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Rolling Treasuries: Squeezing Extra Cash Out of Cash

Rolling Treasuries: Squeezing Extra Cash Out of Cash

September 01, 2022

In a volatile market, many investors prefer to hold a little more cash than they otherwise would or make investments a bit slower – spreading out the allocation to minimize any adverse impact from sudden market drops. With cash on the sidelines earning little to nothing in return, we’ve started implementing a rolling Treasury strategy with minimal interest rate risk, no credit risk, and a current yield in excess of 2.5%, which could be better or worse depending on the timing of the process.

Here's how it works:

Excess cash that is not earmarked to be deployed in the short-term is invested in a series of Treasury bills, maturing about one month apart from each other. The initial investment is made in Treasuries maturing in 1,2, and 3 months, with an equal allocation to each. When the first Treasury expires in one month, we roll the proceeds into another Treasury that expires three months forward, reestablishing the 1,2, and 3 month maturity schedule set at the outset.

Although this is an active management service, because of the nature of the instruments and the standardization of the process, we charge a discounted fee to implement this strategy. However, we do have a minimum requirement of $300K. Anything less becomes cost prohibitive.

Here is an example of a recent transaction:

We will invest 1/3rd of the total cash into each of the above referenced T-bills. Note that the price of each T-Bill above is below 100 and the stated coupon is zero – implying that the stated yield to maturity is essentially the difference between the price paid and the amount received at maturity. The average yield to maturity of this entire transaction is 2.503%.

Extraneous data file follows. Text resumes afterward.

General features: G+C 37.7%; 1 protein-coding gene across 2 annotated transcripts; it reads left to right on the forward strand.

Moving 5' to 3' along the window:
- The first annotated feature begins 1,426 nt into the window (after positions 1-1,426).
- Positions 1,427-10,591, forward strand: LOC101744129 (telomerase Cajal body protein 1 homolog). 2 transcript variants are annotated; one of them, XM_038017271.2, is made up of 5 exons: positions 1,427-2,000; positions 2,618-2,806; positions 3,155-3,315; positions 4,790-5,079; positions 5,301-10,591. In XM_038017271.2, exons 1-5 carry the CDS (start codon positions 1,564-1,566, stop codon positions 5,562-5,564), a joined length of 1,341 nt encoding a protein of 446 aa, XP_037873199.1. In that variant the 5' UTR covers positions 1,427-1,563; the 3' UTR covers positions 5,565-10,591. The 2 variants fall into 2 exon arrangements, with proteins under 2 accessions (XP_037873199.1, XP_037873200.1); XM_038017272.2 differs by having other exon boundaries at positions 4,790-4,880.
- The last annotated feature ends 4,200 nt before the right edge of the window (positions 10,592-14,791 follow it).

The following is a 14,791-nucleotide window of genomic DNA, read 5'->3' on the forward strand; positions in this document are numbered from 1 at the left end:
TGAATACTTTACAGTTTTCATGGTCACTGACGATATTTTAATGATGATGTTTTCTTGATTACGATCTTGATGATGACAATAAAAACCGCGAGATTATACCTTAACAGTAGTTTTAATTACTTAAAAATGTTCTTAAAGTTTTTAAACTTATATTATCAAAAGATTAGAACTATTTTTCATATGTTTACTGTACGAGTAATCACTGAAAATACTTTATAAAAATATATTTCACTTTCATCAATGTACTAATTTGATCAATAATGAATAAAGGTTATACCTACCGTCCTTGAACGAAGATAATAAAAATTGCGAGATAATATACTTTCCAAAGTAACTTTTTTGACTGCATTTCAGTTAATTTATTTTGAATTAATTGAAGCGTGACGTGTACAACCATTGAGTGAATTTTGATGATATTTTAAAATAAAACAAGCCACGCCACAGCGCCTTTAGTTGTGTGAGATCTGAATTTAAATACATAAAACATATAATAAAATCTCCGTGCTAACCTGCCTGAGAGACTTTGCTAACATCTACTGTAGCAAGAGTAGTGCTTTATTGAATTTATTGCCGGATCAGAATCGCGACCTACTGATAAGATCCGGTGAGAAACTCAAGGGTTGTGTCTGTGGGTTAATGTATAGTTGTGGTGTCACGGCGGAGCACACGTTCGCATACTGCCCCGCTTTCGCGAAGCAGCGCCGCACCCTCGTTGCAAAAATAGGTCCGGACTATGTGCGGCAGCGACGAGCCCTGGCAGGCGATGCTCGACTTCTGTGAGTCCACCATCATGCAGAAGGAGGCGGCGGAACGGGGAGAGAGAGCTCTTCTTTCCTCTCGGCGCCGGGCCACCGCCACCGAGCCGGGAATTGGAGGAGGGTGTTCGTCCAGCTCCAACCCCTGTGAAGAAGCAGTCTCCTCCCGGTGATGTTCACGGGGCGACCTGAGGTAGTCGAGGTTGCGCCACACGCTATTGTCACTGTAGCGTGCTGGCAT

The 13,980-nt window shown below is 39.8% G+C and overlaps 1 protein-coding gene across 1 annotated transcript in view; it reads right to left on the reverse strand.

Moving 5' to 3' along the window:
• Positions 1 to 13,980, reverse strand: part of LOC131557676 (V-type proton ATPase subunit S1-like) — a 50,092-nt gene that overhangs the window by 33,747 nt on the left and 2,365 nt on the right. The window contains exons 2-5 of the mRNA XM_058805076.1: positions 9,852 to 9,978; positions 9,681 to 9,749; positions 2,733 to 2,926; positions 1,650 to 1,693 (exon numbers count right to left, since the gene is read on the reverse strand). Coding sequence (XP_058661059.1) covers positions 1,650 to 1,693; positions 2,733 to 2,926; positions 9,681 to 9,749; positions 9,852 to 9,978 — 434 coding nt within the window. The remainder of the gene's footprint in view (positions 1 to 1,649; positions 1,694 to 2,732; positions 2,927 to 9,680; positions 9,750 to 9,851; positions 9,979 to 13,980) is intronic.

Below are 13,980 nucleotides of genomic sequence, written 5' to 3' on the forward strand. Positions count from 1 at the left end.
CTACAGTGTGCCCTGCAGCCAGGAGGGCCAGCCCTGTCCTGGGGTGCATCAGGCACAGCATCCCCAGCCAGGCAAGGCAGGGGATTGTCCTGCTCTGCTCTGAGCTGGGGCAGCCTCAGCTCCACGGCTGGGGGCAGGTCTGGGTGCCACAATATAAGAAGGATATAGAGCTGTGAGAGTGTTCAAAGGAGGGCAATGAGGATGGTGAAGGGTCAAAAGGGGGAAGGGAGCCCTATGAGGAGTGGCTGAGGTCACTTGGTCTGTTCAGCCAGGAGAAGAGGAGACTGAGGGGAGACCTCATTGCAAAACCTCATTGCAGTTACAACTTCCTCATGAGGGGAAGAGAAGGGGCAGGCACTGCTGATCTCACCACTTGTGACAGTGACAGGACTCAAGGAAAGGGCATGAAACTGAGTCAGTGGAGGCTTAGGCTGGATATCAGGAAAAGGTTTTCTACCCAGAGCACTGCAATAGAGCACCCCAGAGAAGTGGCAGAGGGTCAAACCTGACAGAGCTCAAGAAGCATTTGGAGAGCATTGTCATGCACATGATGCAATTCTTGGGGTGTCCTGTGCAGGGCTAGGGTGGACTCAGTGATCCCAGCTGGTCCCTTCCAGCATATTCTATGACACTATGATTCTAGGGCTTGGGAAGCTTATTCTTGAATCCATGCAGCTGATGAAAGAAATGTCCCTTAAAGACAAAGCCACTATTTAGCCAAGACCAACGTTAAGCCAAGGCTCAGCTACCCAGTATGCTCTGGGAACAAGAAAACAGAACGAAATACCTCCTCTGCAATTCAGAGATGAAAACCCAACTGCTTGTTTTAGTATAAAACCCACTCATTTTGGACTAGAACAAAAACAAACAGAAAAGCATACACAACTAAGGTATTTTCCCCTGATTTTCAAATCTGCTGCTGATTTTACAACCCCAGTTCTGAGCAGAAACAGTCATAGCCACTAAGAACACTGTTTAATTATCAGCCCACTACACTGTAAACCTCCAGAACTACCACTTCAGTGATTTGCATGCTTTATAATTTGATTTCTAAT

When the September T-Bill matures, we reinvest the proceeds into a T-bill maturing in late December if the choice is to continue to roll Treasuries. At the time of this writing, the December T-Bill was yielding roughly 2.9% with a maturity on December 29th. As rates rise, the yield on subsequent investments should continue to increase. An attractive alternative to sitting in cash while waiting to invest.

We caution investors to make sure this cash is not intended to be used within the 3-month period being considered. In the event any of the positions have to be sold before maturity, the price received would be determined by market pricing and may not result in the yield expected.


  • Higher return than that being paid by banks on savings accounts or CD’s, and higher than the yield on money market investments.
  • Discounted management fee
  • No credit risk
  • Exempt from state and local taxes


  • Prices can still fluctuate from purchase to maturity
  • Interest rate risk – rapid rise in short-term rates could lead to missed opportunity cost.
  • Opportunity cost of potential returns in equities or higher yielding fixed income

If you have some cash lying idle not generating a decent return while you wait to deploy that capital, why not squeeze out a few extra percentage points above what a bank CD or savings account is currently paying? We can essentially lock in the yield at the time we make the investment for each security – unless of course the US government defaults.